Sunday, 13 November 2011

Brian O'Keefe Interview

When planning a major flyfishing and photographic adventure, it is easy to overlook something. Especially when  planning such a trip from scratch for the first time. I thought it might be wise to talk to some people who have done this before to gain some first hand knowledge of what is really involved. 

Brian O'Keefe is a well known fly angler and photographer from Powell Butte, Oregon in the USA. He has travelled the world extensively since 1973. His photographs have been published in periodicals such as: the Los Angeles Times; the New York Times; the Miami Herald; USA Today among others. Some of his work has graced the covers of  Field & Stream; Outdoor Life; Fly Fisherman; Fly, Rod and Reel; Fly Fishing Salt Waters; Fly and Fish Magazine; Outside Magazine and Mens Journal. Brian also works as a tackle rep for Scientific Anglers in Washington, Oregon and Alaska. 

I would like to thank Brian for taking the time to answer the questions below, as his answers are both informative and interesting.

FWE -   Do you have a favourite place to both fly fish and photograph, and why? 
Brian - Cuba is a favorite because of endless habitat and great fishing. There is a good chance at big bones, permit and tarpon, also. The water is very clear for underwater shots and the weather is generally quite nice. Add great food and drink and it is a really fun place. 

For freshwater, my list would be Alaska, Chile, Argentina, New Zealand, Alberta/BC, Canada, Montana. I have not been to Kamchatka, or many fishing places in Europe or South Africa. North Western Australia is very high on my list!

FWE -  What is the most remote place you have visited? 
Brian - Bikini Atoll. I was the first angler to be given permission to fish there after the atomic/radioactive security was lifted.

FWE -  Generally in remote waters, do you find the fishing is up to your expectations? 
Brian - Yes, most of the time. However, there are many remote destinations where the local people have netted or sold fishing rights and there is actually better fishing in Florida, Colorado, etc because of fisheries protection and intelligent regulations. Generally, non-populated or sparsely populated places, like Alaska, New Zealand and parts of the western US, have great fishing.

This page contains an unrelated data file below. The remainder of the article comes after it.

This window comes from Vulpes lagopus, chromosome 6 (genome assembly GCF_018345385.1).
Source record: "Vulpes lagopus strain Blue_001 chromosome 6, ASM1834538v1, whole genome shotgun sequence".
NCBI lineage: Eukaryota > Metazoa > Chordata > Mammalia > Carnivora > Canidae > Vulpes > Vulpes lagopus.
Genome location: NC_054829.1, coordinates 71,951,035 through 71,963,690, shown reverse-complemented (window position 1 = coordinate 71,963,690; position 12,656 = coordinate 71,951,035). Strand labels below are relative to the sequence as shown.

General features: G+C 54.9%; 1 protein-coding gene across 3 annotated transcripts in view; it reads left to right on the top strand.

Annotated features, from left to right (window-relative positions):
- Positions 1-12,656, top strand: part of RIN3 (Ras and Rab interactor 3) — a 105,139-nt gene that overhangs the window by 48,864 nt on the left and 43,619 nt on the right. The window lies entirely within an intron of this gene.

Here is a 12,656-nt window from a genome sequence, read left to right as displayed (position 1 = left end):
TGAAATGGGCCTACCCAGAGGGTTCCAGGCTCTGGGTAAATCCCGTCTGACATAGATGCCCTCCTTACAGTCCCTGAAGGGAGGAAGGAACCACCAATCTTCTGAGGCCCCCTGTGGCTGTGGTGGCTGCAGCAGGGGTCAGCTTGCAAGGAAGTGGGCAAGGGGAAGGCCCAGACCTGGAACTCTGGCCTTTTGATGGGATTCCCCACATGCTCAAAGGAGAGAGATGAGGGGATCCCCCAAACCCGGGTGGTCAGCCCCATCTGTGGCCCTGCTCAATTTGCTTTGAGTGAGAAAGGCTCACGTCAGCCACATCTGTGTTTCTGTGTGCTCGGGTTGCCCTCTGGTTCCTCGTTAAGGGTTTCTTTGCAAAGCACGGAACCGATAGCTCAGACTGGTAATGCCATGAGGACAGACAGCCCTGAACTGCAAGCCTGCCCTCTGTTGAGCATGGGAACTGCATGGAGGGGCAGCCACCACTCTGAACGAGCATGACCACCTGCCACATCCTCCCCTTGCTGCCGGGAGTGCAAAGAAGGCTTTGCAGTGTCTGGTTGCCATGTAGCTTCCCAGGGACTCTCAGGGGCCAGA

FWE -  What are your main considerations when researching a possible new location? 
Brian - Fishing quality, scenic value, weather, logistics, safety and an interesting culture (did I mention good beer?!!!).

FWE -  What do you consider are some of the biggest challenges involved in planning a fly fishing and photographic trip to a remote, relatively unexplored waters? 
Brian - Infrastructure - guides, good boats/fuel, transportation, communication and safety. Sierra Leone, during their last war, was a bad time to be there tarpon fishing. 

FWE -  When you visit a remote area with no professional guides or tourism operators, do you use local sources such as native “guides” if there are any, or do you simply rely on your own pre trip planning? 
Brian - Both. When an experienced guide is available, that makes a huge difference. Someone who can help with the local language, transportation, etc is a huge asset. I have done a lot of trips where I just winged it. I have found lobster guides who helped, commercial fisherman who helped and dive boat operators who dropped me off and picked me up.

FWE -  Do you have an equipment backup plan for both photographic and fly fishing gear while away, as obviously in a remote location you can't access shops to buy replacements if for example you drop a camera or break a fly rod?